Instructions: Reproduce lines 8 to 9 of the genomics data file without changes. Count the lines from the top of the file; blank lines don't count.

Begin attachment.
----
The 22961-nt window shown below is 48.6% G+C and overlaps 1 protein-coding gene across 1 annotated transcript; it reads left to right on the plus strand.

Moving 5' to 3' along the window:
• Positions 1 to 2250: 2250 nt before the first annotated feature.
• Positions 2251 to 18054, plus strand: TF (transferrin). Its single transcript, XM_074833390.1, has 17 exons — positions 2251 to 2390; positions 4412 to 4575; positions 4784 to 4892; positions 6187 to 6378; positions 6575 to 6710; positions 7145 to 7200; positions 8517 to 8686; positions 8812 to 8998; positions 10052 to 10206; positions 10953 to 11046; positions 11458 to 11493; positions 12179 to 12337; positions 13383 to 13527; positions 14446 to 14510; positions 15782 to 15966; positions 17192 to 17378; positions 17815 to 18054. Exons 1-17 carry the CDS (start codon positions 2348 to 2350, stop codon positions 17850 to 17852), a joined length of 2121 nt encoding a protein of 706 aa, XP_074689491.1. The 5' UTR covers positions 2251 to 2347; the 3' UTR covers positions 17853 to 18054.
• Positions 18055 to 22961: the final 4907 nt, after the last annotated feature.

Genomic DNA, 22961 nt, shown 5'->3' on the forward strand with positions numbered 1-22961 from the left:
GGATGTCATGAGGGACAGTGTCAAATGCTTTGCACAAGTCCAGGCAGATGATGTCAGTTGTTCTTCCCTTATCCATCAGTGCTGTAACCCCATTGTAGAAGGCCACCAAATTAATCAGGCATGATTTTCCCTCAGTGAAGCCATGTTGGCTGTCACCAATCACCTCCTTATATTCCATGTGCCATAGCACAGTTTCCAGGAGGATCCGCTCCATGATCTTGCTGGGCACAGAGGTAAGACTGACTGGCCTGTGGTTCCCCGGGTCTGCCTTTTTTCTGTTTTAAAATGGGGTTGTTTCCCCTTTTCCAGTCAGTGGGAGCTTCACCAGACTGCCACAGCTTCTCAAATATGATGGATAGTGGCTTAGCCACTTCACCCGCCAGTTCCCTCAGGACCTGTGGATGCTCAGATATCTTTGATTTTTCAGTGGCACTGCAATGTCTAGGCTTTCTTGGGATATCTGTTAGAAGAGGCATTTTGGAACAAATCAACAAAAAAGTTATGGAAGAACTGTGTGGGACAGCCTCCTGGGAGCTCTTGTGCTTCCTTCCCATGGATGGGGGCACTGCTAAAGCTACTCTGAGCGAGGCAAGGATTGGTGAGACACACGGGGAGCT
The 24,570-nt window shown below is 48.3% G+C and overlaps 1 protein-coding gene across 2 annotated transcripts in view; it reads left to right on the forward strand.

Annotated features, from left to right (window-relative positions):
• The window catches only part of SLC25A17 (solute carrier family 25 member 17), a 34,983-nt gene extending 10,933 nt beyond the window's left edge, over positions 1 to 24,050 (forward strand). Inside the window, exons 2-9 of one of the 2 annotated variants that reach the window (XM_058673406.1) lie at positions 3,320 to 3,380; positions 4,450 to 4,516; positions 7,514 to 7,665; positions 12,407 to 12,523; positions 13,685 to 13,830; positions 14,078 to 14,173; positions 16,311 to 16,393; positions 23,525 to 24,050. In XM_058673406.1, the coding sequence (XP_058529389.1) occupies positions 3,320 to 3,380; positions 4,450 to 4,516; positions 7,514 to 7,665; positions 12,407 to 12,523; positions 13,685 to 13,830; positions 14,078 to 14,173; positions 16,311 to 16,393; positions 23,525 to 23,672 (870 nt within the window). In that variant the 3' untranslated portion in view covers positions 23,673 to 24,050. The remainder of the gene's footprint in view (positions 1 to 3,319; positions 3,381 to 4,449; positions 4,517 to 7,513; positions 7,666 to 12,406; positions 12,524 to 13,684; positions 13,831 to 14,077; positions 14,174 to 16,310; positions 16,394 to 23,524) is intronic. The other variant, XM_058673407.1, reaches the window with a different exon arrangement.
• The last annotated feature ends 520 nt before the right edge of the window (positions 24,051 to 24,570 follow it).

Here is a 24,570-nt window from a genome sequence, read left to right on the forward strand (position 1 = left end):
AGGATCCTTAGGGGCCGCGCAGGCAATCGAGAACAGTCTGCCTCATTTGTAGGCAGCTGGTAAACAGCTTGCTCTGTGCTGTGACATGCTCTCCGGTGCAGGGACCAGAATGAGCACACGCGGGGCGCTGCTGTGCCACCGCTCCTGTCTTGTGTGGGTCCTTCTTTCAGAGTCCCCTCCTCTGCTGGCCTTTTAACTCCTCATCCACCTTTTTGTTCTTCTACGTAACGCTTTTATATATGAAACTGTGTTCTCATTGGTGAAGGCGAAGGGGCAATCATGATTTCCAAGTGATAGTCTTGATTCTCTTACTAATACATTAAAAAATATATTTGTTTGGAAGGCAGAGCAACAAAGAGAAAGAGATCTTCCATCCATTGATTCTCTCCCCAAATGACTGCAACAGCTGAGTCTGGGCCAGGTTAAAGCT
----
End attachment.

The 24,570-nt window shown below is 48.3% G+C and overlaps 1 protein-coding gene across 2 annotated transcripts in view; it reads left to right on the forward strand.

Annotated features, from left to right (window-relative positions):